Objective 1: Identify certified EHR vendors used within the state which are amenable to development of interoperability with ImageTrend’s EMS Patient Care Record.
Objective 2: Create interoperability

Goal 4: Implement ImageTrend’s Patient Registry on Trauma, Stroke, ST-Segment Elevation Myocardial Infarction (STEMI), and Burn
Objective 1: Develop a process for extracting information from EMS Patient Care Records into the Patient Registry.

Goal 5: Use Continuous Quality Improvement Strategies
Objective 1: Solicit feedback from pre-hospital providers and network members
Objective 2: Analyze Patient Registry data
Objective 3: Hold training events for areas suggested by pre-hospital providers, network members and data

Goal 6: Disseminate Results of Program
Objective 1: Disseminate results to EMS providers
Objective 2: Disseminate results to other professionals, including health care providers and HIT specialists
Objective 3: Disseminate results to general public

Lessons Learned, Concerns, and Barriers

In the field and while in transport in the ambulance, the challenge is simply one of connectivity. As detailed above, much of Louisiana and the majority of the project sites are located in rural areas. Many of these rural areas do not have access to the internet. Paramedics can input data into the system while not connected to the internet, but the data cannot be transferred to a receiving facility until access to the internet can be established. This connectivity often does not happen until the transport is well underway.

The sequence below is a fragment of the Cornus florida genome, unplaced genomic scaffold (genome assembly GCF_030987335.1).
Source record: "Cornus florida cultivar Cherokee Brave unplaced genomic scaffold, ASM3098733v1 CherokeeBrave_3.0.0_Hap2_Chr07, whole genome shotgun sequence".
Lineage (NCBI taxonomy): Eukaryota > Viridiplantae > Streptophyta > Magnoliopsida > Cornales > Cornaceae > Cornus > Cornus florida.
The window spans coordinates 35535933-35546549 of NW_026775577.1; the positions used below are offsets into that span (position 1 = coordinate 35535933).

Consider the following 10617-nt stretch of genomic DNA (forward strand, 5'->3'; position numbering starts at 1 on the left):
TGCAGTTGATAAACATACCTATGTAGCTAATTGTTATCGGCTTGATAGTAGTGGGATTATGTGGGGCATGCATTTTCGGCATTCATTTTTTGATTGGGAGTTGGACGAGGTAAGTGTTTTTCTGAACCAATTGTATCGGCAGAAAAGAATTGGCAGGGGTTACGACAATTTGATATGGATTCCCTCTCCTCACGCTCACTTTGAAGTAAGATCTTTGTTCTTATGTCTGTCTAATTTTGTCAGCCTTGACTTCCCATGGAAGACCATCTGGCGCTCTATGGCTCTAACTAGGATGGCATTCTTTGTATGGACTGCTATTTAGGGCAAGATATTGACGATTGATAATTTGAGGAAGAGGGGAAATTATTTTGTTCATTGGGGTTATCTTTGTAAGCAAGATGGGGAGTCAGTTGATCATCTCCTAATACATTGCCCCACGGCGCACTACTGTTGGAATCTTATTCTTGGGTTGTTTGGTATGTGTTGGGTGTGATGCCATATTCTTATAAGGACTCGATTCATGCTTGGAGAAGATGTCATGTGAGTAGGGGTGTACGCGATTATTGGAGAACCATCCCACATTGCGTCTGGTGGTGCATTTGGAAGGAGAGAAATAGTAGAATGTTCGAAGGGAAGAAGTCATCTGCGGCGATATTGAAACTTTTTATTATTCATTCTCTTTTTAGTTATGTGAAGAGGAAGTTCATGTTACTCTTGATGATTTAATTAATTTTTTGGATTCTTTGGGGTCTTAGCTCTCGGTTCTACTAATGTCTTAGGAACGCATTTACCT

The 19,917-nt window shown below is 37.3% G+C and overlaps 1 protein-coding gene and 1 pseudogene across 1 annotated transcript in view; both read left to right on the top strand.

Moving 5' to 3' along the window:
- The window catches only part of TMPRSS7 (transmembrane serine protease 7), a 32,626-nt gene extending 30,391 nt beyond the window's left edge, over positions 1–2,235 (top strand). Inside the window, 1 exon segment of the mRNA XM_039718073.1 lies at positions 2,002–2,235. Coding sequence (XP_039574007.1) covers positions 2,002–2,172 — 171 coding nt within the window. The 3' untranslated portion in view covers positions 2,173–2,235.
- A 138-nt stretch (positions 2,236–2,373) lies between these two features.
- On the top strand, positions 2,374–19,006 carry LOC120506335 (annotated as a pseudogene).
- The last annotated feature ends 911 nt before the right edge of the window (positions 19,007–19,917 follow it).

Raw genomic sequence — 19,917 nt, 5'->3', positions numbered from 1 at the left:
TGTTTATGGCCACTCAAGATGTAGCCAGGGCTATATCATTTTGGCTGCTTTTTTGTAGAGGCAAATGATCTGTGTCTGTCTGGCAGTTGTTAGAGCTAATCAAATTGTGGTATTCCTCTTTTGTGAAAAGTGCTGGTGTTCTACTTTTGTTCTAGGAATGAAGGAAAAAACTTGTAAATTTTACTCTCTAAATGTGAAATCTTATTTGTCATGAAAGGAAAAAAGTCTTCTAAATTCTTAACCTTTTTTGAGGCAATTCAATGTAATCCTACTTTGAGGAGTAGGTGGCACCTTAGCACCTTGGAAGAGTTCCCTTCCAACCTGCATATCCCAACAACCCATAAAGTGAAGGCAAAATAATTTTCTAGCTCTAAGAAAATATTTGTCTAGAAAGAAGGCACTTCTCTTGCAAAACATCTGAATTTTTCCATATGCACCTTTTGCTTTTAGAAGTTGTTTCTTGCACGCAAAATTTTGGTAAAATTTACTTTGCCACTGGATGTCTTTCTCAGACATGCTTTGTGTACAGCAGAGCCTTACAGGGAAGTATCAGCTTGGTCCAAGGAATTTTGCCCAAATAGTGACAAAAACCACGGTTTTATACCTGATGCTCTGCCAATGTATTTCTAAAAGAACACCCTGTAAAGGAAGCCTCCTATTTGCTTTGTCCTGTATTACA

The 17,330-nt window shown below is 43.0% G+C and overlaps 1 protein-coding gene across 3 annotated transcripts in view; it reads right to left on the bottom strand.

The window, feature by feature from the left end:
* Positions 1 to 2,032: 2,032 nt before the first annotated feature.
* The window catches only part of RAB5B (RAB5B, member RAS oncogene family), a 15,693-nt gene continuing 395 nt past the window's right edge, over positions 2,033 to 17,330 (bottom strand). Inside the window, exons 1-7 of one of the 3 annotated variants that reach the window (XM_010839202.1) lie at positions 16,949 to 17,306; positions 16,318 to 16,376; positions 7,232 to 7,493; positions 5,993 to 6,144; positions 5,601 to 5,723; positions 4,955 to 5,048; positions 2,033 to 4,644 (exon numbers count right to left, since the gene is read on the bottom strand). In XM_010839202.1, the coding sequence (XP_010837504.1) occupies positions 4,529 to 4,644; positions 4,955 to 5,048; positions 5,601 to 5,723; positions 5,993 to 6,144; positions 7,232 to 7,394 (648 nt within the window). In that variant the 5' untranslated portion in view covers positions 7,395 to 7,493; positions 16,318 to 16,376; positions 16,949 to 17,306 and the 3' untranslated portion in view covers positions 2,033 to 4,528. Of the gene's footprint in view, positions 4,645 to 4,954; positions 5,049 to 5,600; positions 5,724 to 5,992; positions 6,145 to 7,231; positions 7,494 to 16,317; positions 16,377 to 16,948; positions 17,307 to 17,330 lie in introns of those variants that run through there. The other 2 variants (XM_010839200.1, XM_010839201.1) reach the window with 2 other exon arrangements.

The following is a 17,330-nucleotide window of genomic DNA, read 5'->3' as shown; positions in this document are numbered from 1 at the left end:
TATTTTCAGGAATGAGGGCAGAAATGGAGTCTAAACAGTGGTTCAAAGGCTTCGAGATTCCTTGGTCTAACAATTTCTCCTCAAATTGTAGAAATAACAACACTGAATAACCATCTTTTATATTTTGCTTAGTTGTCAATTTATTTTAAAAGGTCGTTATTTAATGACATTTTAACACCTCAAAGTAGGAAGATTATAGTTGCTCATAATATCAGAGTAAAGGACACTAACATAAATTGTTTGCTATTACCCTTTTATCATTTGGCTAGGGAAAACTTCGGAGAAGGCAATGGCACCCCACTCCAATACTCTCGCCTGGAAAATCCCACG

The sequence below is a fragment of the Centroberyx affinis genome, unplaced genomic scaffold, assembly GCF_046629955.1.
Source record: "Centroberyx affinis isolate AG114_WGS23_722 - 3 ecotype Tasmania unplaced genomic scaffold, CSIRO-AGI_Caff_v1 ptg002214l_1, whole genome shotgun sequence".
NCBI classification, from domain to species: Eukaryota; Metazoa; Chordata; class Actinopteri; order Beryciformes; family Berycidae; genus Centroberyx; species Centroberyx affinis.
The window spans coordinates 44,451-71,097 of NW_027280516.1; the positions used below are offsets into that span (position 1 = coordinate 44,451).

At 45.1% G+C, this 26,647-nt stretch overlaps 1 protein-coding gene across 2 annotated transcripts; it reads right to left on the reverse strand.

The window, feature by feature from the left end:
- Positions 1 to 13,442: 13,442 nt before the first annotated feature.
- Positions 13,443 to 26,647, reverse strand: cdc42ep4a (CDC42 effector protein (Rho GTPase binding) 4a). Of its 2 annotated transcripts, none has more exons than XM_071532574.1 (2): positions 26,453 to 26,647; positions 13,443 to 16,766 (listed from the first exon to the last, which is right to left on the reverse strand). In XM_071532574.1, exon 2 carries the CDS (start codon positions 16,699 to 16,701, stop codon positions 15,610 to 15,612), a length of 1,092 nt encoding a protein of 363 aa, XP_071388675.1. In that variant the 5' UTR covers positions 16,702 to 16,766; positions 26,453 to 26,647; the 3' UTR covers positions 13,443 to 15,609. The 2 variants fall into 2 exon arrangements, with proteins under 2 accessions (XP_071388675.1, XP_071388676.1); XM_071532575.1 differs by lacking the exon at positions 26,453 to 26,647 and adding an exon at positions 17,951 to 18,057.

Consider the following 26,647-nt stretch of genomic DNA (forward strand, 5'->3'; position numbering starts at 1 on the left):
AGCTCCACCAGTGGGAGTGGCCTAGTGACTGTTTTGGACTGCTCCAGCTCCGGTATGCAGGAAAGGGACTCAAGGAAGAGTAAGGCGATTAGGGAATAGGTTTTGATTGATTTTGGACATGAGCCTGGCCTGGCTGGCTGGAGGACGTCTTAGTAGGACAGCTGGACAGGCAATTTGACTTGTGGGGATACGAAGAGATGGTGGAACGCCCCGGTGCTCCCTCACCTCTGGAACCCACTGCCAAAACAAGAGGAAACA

The E-RHIT Network member discussions around data collection and analysis have focused primarily on two components; the challenges with timeliness and accuracy. While efforts to train end users on process to submit data timely and accurately continue, the members of the E-RHIT Network members recognize that there is some percentage of inaccurate data being submitted. To date, the Network members have not identified a way to determine what percent might be inaccurate and how to incorporate this potential inaccuracy into the analyzed data.


  • Successfully developing, adopting, and incorporating a National EMS Information System (NEMSIS) compliant data dictionary into the state EMS / Trauma system;